By Lyle Broom
Making drugs safer may seem an unusual goal for some. Why make drugs safer when we are trying to discourage people from their use? Surely we should be making it more difficult to obtain drugs and, when they are still obtained, send people to jail?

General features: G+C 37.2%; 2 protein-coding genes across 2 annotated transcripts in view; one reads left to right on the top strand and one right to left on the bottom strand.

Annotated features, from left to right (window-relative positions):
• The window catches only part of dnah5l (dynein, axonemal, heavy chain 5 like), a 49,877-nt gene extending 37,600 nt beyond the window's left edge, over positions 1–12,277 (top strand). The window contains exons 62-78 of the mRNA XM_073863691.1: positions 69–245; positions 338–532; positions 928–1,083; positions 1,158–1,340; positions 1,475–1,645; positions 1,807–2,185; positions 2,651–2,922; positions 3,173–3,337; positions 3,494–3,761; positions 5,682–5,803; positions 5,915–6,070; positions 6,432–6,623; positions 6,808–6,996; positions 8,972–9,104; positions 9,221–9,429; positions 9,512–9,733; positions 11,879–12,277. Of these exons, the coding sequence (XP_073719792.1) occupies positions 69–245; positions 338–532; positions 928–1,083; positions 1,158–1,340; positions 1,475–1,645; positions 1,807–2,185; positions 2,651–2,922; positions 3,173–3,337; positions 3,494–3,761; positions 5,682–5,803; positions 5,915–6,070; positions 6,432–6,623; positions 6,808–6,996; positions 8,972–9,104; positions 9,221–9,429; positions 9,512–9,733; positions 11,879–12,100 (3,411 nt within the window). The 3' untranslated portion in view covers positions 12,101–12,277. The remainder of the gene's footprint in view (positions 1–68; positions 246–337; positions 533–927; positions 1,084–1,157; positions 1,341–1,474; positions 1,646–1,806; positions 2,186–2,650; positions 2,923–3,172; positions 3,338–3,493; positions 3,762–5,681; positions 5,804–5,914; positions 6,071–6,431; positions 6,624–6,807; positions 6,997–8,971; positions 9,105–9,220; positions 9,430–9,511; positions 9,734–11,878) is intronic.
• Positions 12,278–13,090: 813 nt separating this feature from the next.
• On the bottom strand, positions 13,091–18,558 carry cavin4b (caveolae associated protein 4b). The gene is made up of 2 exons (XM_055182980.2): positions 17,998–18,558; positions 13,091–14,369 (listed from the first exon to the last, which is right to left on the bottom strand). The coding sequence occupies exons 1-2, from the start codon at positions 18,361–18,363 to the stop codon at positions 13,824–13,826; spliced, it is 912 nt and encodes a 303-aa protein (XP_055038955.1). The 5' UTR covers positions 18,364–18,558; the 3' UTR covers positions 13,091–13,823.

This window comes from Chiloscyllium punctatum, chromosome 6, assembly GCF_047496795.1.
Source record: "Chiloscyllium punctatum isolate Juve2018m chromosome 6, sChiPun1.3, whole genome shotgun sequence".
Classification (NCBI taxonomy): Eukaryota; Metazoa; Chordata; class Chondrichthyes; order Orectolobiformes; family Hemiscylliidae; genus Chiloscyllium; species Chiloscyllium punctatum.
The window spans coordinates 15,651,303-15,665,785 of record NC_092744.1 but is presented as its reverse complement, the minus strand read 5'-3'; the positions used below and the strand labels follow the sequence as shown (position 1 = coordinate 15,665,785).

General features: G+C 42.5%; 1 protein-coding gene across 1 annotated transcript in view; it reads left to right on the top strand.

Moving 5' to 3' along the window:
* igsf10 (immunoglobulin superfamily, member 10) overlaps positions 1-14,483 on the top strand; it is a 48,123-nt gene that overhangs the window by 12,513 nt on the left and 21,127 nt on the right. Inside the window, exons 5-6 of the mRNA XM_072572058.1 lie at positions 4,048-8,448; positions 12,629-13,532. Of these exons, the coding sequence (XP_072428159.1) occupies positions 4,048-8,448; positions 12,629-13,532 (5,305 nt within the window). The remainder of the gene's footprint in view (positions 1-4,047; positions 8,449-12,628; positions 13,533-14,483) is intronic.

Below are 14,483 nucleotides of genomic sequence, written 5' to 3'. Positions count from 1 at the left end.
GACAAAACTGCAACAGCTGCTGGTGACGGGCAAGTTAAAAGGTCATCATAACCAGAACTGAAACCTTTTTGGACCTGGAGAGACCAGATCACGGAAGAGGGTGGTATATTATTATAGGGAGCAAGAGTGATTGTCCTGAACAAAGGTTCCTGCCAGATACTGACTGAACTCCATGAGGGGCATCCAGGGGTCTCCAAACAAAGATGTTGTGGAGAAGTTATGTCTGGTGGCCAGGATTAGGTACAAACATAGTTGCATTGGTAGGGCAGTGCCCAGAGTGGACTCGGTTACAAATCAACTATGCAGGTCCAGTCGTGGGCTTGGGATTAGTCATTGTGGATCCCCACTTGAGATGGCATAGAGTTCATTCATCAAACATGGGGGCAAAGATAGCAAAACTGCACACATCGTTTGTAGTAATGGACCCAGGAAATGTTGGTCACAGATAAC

This has been the basic drug policy in Britain for many years. Possession of an illegal Class A drug, like MDMA, can be punished with up to seven years in prison with the possibility of an unlimited fine and possession of a Class B drug, like ketamine, can be punished with up to five years in prison with the possibility of an unlimited fine. We punish those who are found with illegal drugs, but not particularly harshly in comparison to the US, whose Federal Law punishes first-time marijuana possession with up to five years in prison and, depending on the amount of the drug possessed, it could reach a 40-year sentence. In comparison, UK police usually issue a warning or a £90 on-the-spot fine for marijuana possession. Though the law is no different when you’re at a festival, the chances of it being enforced are. With scores of unsupervised teenagers attending festivals at which the booze is in full flow and drugs, typically, are not in short supply, you’ve a recipe for potential disaster.